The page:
Once you have defined the roles and permissions, test them to ensure they work as expected. Then, establish a process to manage changes to roles. That includes defining how to change roles, closing accounts for employees who leave the company, and registering new users. You should also have a regular schedule to review the roles to ensure they are still relevant.
It’s important to understand that RBAC isn’t a “one-and-done” process. It requires ongoing maintenance to ensure that it meets company needs. Start with a comprehensive needs analysis to examine job functions, business processes, and technologies that would benefit from access control. Use this information to develop a plan of attack for implementing RBAC.
Next, determine how to organize your user roles. This should include a tiered structure to manage permissions within each application and an organizational structure to define the relationship between roles. This helps you set policies that adhere to best practices and limit the impact of a breach. It also makes it easier to onboard new employees as their responsibilities and position change.
Once you’ve defined your roles, you can begin assigning them to users in your system. Start with a small group of employees to avoid confusion and workplace irritations. Then, roll out the roles to other departments and your entire staff.
Once you’ve finished assigning roles to users, you’ll need to create a formal policy document that explains the role definitions and outlines how they work in the system. This ensures that the roles are formally implemented throughout your organization and that the company adheres to Role-Based Access Control (RBAC) principles. For example, a policy might dictate that a new hire can only be assigned one role or that a user’s role will only be changed with approval.
When implementing RBAC, it’s important to take your time. A systematic approach is required, and the system must be tested to ensure it’s meeting security requirements. This is especially true if your company has many resources, networks, and users to protect. Start by inventorying the applications, servers, files, and documents that require security protection. Determine which systems have the most sensitive information and what could happen if these were breached. From there, prioritize the systems and devise a plan for protecting them with RBAC.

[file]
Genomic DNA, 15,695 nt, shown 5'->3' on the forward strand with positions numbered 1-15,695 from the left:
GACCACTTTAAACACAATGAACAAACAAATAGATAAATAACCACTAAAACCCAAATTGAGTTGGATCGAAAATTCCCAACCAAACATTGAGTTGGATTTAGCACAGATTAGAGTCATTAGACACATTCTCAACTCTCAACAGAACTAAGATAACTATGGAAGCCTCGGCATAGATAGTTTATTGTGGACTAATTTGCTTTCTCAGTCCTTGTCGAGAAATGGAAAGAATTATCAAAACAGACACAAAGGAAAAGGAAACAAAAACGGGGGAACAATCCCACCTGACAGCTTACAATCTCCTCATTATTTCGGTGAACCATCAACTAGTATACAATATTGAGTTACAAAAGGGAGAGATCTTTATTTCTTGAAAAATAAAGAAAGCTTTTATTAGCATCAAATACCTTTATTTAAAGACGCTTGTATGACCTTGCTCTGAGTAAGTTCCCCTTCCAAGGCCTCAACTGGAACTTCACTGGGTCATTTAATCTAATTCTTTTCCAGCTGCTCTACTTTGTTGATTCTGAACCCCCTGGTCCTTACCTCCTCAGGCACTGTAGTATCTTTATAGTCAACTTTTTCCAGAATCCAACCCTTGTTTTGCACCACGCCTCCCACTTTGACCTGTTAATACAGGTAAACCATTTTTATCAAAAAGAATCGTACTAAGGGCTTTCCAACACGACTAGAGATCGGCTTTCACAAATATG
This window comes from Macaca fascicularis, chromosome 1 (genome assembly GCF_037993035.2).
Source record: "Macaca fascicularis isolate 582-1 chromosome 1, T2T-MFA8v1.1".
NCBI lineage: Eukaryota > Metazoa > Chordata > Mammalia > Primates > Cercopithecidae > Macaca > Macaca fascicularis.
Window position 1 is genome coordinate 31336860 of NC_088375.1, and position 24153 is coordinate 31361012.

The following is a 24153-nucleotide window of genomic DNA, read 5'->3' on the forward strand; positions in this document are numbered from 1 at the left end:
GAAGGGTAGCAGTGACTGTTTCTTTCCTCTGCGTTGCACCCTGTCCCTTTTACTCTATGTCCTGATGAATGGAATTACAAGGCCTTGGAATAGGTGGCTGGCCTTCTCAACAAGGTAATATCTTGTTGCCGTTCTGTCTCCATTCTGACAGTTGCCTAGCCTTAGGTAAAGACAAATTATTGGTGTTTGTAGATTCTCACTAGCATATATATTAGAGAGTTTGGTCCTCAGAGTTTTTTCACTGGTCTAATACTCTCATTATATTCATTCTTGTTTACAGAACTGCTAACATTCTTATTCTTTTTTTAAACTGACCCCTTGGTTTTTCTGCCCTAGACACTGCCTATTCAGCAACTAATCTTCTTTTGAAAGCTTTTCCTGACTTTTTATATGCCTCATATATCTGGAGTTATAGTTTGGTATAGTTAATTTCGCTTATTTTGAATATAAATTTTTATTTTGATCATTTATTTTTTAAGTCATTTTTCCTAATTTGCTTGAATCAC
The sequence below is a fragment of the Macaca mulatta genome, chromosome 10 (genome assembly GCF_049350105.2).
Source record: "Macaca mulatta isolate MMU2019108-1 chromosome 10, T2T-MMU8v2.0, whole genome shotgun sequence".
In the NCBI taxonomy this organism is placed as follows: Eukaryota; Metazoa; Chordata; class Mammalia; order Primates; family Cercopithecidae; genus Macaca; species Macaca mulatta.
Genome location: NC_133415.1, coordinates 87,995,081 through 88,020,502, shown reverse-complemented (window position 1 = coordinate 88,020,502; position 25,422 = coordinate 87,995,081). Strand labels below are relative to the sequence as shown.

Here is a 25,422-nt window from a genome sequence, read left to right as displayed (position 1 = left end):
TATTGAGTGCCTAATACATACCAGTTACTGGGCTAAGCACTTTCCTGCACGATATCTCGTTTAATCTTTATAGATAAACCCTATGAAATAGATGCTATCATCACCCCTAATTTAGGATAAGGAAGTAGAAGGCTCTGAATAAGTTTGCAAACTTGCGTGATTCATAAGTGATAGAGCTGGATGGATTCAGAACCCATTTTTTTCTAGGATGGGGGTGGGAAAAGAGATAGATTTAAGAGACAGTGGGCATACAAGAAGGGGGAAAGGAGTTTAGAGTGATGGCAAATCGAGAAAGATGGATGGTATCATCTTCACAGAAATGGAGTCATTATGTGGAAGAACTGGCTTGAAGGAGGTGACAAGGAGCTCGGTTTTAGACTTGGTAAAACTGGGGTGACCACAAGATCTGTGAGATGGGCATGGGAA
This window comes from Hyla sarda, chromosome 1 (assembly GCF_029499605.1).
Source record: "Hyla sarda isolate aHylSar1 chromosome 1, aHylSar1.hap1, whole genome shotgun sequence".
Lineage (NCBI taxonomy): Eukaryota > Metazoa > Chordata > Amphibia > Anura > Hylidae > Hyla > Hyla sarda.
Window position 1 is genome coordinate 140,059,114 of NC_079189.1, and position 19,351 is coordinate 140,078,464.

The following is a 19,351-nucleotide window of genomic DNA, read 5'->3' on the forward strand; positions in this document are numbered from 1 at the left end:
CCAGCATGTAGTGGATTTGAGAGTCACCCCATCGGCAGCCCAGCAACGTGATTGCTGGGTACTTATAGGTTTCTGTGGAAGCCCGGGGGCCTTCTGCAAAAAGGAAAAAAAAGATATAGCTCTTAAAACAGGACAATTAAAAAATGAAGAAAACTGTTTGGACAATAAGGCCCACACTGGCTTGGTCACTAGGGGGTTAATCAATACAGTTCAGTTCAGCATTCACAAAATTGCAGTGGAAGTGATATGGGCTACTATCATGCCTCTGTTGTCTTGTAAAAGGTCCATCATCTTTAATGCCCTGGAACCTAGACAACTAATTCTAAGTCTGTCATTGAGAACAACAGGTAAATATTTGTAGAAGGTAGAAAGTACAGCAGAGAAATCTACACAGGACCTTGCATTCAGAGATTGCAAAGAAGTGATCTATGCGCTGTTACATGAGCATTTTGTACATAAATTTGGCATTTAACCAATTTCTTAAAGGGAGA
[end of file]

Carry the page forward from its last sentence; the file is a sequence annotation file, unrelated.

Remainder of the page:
Next, you’ll need to create roles that define what permissions are appropriate for each group of employees. This requires carefully reviewing employee responsibilities and collaborating with managers and human resources staff. Ensure you avoid common role design pitfalls, such as lack of granularity, too many exceptions, and granting more access to some employees.
Once you’ve finalized the roles, you must implement them into your existing network. This will require documentation and training for employees to help them understand the changes. Establishing a regular cadence of reviewing and adjusting the roles to remain relevant to your business needs is important. By using roles, you can reduce the number of passwords and other security protocols your organization has to manage and the amount of administrative work associated with adding and changing user permissions.